A significant percentage of local businesses like butchers and bakers have also started delivering their products - and why stop once the pandemic is under control? Today’s consumer wants convenience more than anything else, a need that will definitely not change in the wake of the coronavirus. By offering delivery (or pick-up), food retailers are giving the consumer what they want, while at the same time opening up an additional sales channel.
Touchless customer service experience
Awareness of health, sanitation and food safety will be even more important than before, both for restaurant operators and its employees, and customers. That’s why it’s highly probable that contactless transactions are here to stay, as well.
Businesses in all industries will have to upgrade technology to provide customers with contactless payment options, as well as no-contact delivery options. In terms of self-service kiosks, that means you’ll have to make sure to wipe them clean with alcohol between customers, so they are immediately put at ease.
While kiosks are a good option to avoid handling cash and human contact alike, people are going to be very cautious about touching screens to order their meal. If they’re not sure that proper hygiene precautions have been taken, they’ll probably prefer ordering from an actual person (by phone) or using their own mobile devices… which brings us to the next likely shift in delivery: mobile-ordering technology.
Mobile-ordering technology will become the new standard for the restaurant industry. Combining the need for convenience with safety and health concerns, mobile apps and online ordering websites will continue to do well. Restaurants will have to commit to online ordering, whether through their own website or app, or a third party like Uber Eats, Deliveroo, Glovo, Doordash, etc.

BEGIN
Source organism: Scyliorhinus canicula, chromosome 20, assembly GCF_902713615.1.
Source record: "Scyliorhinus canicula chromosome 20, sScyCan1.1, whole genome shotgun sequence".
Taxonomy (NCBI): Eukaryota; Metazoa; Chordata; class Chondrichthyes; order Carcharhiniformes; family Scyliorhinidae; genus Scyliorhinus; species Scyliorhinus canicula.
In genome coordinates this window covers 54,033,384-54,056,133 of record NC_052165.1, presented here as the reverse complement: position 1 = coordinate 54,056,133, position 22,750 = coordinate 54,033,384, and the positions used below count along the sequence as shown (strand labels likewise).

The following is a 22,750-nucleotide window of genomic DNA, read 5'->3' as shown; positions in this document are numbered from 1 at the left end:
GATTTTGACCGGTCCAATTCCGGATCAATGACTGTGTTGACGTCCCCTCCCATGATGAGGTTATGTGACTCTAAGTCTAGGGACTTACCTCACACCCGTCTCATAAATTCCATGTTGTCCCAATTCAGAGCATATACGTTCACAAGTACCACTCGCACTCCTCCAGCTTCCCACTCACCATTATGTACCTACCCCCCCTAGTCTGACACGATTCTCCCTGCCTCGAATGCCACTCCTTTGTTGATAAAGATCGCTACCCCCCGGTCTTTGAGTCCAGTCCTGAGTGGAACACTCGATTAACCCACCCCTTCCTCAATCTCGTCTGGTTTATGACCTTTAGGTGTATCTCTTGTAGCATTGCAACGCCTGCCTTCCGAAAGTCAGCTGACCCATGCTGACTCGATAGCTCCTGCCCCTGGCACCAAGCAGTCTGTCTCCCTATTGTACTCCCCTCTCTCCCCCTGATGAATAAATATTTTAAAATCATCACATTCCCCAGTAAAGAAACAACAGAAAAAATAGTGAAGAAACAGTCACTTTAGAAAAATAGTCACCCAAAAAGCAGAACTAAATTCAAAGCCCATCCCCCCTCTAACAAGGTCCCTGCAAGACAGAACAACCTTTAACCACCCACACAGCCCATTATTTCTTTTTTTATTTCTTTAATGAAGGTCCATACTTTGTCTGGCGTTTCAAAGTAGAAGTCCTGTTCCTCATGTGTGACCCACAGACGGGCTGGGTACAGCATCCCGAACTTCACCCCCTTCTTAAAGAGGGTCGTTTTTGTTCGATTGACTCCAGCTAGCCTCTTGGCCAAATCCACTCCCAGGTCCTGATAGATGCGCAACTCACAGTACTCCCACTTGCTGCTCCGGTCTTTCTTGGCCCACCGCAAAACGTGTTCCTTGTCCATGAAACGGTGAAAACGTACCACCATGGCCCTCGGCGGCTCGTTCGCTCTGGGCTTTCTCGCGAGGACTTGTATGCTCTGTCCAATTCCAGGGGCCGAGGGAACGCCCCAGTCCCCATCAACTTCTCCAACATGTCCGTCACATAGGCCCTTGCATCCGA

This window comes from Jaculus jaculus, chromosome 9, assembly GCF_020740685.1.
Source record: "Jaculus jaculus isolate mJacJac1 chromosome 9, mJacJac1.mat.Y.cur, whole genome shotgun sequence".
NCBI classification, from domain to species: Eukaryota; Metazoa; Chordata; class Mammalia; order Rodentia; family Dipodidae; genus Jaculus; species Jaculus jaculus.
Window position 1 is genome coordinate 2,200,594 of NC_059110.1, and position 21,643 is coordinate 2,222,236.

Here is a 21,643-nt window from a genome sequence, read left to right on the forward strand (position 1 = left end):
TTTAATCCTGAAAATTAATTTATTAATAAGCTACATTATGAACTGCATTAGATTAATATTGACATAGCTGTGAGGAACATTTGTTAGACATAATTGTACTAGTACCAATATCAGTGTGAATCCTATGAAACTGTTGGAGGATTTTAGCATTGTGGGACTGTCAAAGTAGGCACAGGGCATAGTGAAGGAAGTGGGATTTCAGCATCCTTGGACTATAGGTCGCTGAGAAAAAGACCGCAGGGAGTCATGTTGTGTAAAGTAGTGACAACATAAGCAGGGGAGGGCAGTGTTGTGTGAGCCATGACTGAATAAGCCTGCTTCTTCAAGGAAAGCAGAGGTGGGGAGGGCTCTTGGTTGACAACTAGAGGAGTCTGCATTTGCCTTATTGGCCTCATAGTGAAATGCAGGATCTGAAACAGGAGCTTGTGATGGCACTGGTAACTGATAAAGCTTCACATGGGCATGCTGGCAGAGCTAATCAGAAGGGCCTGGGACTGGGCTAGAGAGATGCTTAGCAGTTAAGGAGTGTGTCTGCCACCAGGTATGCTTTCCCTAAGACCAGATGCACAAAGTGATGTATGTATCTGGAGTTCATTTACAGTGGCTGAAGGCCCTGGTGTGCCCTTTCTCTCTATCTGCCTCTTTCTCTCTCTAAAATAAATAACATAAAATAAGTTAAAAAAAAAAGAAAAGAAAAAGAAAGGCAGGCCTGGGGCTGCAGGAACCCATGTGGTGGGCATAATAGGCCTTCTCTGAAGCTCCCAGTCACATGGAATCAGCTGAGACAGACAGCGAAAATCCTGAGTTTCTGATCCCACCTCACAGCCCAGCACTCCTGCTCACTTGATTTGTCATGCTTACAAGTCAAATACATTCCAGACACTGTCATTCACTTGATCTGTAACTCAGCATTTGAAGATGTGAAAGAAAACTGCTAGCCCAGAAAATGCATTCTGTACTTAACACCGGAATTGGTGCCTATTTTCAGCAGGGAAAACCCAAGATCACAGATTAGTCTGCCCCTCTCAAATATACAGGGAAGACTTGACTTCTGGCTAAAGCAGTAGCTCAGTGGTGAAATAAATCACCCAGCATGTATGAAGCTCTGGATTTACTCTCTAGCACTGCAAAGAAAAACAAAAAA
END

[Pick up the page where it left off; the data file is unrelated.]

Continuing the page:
Regardless of whether restaurants tackle delivery and takeaway on their own or with the help of a third-party delivery service provider, they’ll have to streamline their operations so they can handle these new types of orders in the best possible way.
While ghost kitchens - or dark kitchens - are not a priority for restaurants right now, they will be as the demand for delivery keeps on growing. Ghost kitchens are delivery-only industrial kitchens; restaurants without a storefront. The ghost kitchen business model helps restaurants reduce operational costs, test new concepts and audiences, and create virtual brands in a low-risk way.
Dark kitchens enable existing restaurants to outsource all food delivery related aspects to centralized locations, where all delivery services can be scaled across numerous brands. Being able to operate without a brick-and-mortar location gives restaurants more wiggle room, even in times like these, and can also help them scale their business more quickly.
Local products and community support
Throughout this ordeal, people have been wondering how to best support local communities and businesses, and it’s very likely that this sense of community isn’t going anywhere in the future. Consumers were already leaning towards locally sourced food and sustainable, organic sources. Seeing their local restaurants struggle for survival will only enhance this feeling of wanting to buy sustainably and support their favorite businesses at the same time.
May 13, 2020by Karolien Odou
Content marketer at Deliverect and fulltime carnivore